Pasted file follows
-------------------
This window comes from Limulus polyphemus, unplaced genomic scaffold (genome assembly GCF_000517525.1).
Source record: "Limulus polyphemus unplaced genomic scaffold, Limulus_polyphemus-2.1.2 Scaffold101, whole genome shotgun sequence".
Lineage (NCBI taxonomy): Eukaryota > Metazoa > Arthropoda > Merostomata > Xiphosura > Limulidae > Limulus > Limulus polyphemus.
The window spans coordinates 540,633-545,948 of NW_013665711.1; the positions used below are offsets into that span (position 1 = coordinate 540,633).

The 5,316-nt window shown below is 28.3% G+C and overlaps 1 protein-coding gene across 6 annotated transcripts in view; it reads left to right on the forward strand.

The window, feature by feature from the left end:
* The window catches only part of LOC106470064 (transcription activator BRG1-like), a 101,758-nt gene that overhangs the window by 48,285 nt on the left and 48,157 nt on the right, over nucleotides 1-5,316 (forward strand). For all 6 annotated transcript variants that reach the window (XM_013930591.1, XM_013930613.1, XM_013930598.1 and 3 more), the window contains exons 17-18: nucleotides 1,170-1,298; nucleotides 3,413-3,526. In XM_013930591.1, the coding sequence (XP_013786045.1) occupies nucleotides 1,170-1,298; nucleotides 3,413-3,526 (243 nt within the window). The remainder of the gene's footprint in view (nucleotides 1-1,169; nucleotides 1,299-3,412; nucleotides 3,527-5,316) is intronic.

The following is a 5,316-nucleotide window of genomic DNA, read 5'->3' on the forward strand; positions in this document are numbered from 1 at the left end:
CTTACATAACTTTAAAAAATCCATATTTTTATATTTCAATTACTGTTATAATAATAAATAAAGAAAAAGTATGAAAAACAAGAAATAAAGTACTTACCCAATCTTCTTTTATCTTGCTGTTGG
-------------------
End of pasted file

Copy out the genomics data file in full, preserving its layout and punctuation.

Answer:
This window comes from Limulus polyphemus, unplaced genomic scaffold (genome assembly GCF_000517525.1).
Source record: "Limulus polyphemus unplaced genomic scaffold, Limulus_polyphemus-2.1.2 Scaffold101, whole genome shotgun sequence".
Lineage (NCBI taxonomy): Eukaryota > Metazoa > Arthropoda > Merostomata > Xiphosura > Limulidae > Limulus > Limulus polyphemus.
The window spans coordinates 540,633-545,948 of NW_013665711.1; the positions used below are offsets into that span (position 1 = coordinate 540,633).

The 5,316-nt window shown below is 28.3% G+C and overlaps 1 protein-coding gene across 6 annotated transcripts in view; it reads left to right on the forward strand.

The window, feature by feature from the left end:
* The window catches only part of LOC106470064 (transcription activator BRG1-like), a 101,758-nt gene that overhangs the window by 48,285 nt on the left and 48,157 nt on the right, over nucleotides 1-5,316 (forward strand). For all 6 annotated transcript variants that reach the window (XM_013930591.1, XM_013930613.1, XM_013930598.1 and 3 more), the window contains exons 17-18: nucleotides 1,170-1,298; nucleotides 3,413-3,526. In XM_013930591.1, the coding sequence (XP_013786045.1) occupies nucleotides 1,170-1,298; nucleotides 3,413-3,526 (243 nt within the window). The remainder of the gene's footprint in view (nucleotides 1-1,169; nucleotides 1,299-3,412; nucleotides 3,527-5,316) is intronic.

The following is a 5,316-nucleotide window of genomic DNA, read 5'->3' on the forward strand; positions in this document are numbered from 1 at the left end:
CTTACATAACTTTAAAAAATCCATATTTTTATATTTCAATTACTGTTATAATAATAAATAAAGAAAAAGTATGAAAAACAAGAAATAAAGTACTTACCCAATCTTCTTTTATCTTGCTGTTGG